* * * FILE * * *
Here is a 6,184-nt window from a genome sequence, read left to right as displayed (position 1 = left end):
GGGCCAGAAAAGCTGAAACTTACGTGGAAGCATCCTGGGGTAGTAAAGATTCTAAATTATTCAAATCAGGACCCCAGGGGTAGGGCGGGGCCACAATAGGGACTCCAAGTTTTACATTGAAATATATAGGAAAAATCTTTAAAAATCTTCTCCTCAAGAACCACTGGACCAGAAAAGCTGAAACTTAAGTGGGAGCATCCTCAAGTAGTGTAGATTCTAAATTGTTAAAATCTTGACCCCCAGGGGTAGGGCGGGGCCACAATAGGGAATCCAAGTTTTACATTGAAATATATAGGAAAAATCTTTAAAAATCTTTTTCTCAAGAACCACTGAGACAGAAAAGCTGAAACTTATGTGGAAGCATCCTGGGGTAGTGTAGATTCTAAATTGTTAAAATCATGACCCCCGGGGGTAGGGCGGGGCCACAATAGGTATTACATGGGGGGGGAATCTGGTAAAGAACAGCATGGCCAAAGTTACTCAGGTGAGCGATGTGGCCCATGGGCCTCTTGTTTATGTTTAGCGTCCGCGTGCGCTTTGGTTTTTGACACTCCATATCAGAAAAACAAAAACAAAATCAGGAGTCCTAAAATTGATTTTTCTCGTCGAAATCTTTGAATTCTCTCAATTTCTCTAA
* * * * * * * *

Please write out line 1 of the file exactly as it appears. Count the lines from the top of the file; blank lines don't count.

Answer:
Here is a 6,184-nt window from a genome sequence, read left to right as displayed (position 1 = left end):